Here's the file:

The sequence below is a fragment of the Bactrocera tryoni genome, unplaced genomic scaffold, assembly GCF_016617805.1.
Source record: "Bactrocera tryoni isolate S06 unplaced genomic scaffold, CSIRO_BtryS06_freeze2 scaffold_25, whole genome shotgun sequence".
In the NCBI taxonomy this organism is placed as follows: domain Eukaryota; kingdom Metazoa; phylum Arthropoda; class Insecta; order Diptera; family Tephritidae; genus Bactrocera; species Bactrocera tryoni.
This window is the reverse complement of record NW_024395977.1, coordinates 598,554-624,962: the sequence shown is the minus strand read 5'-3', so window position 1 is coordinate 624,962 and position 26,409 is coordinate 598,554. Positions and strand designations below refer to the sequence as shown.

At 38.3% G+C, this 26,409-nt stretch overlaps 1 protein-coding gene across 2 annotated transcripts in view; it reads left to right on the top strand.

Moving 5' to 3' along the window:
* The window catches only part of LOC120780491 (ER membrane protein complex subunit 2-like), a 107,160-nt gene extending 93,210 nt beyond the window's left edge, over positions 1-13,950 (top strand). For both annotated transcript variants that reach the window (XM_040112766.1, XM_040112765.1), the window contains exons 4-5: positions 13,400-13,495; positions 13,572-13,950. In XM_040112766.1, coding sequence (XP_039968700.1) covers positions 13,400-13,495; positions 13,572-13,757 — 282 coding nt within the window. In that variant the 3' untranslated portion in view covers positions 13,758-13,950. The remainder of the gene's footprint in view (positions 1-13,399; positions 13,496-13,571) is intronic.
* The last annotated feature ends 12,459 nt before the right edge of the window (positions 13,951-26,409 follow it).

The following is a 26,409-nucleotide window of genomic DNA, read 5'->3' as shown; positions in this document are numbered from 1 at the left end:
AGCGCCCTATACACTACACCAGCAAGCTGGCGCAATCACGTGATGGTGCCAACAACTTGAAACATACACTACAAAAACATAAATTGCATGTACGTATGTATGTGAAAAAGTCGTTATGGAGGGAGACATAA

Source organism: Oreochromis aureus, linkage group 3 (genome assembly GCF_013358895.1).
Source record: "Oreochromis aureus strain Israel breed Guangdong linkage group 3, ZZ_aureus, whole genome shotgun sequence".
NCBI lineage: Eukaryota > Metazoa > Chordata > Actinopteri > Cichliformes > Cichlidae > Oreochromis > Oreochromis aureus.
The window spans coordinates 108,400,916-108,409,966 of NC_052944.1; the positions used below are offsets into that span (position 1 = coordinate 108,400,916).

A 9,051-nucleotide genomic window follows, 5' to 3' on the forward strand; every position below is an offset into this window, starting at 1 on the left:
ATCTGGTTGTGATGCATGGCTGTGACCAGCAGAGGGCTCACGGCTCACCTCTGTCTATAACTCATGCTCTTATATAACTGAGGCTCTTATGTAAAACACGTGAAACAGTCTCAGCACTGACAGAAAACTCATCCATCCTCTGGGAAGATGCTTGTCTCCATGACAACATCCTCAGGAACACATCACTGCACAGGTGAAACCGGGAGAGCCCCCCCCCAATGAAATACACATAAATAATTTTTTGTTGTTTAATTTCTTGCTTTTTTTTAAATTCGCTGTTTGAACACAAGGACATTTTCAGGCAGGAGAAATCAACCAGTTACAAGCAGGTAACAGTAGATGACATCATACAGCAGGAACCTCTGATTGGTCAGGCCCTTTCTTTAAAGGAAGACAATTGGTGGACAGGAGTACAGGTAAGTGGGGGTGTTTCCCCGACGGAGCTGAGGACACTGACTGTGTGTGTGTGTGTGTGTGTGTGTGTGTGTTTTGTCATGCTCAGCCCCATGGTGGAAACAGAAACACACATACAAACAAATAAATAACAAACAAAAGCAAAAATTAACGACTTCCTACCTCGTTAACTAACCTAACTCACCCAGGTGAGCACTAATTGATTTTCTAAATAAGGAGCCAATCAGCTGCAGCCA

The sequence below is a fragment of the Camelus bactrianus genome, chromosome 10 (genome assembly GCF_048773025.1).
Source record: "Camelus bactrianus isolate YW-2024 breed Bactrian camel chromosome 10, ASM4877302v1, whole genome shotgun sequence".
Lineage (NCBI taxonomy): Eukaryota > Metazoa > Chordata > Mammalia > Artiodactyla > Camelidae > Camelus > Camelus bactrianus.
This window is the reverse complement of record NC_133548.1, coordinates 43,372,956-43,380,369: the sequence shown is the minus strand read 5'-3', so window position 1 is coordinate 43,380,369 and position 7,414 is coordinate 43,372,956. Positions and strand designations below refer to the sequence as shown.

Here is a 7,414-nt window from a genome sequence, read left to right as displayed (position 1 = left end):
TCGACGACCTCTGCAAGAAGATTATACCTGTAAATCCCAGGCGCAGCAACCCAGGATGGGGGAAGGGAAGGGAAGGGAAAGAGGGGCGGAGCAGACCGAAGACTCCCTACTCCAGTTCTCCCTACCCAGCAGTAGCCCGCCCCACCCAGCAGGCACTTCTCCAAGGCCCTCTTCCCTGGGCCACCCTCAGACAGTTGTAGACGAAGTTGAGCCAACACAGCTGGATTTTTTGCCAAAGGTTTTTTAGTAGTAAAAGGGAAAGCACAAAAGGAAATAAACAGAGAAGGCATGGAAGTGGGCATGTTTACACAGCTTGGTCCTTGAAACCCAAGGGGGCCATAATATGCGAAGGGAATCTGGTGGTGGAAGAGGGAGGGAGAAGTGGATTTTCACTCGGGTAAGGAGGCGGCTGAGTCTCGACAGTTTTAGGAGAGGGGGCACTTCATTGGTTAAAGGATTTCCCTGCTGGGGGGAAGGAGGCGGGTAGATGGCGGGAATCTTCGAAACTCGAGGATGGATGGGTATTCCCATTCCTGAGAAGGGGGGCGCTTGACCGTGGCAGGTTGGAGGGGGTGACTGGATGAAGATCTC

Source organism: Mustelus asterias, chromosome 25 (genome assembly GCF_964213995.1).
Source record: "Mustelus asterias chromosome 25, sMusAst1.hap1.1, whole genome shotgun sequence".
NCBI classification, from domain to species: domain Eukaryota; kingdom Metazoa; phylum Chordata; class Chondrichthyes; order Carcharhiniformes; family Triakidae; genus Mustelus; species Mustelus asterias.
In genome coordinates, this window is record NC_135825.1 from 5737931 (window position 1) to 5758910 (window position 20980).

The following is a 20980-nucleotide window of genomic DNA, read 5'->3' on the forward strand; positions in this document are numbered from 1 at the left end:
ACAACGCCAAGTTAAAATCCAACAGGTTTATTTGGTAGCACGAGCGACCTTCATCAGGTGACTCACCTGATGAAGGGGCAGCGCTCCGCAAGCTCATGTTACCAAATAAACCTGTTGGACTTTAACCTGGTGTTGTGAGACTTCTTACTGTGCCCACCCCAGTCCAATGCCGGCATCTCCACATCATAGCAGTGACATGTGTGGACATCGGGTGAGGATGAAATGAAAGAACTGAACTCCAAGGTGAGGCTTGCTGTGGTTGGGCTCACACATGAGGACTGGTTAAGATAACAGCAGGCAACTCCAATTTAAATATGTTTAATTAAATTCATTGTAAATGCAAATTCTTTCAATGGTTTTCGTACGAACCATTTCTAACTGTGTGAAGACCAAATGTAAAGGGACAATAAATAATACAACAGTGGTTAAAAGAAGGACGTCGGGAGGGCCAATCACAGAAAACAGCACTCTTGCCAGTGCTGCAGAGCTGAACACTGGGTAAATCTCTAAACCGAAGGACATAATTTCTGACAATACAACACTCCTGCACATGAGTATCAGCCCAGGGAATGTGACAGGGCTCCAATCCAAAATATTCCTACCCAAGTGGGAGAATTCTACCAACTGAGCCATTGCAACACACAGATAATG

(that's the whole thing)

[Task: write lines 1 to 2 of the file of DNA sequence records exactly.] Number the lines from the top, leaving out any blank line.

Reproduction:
The sequence below is a fragment of the Bactrocera tryoni genome, unplaced genomic scaffold, assembly GCF_016617805.1.
Source record: "Bactrocera tryoni isolate S06 unplaced genomic scaffold, CSIRO_BtryS06_freeze2 scaffold_25, whole genome shotgun sequence".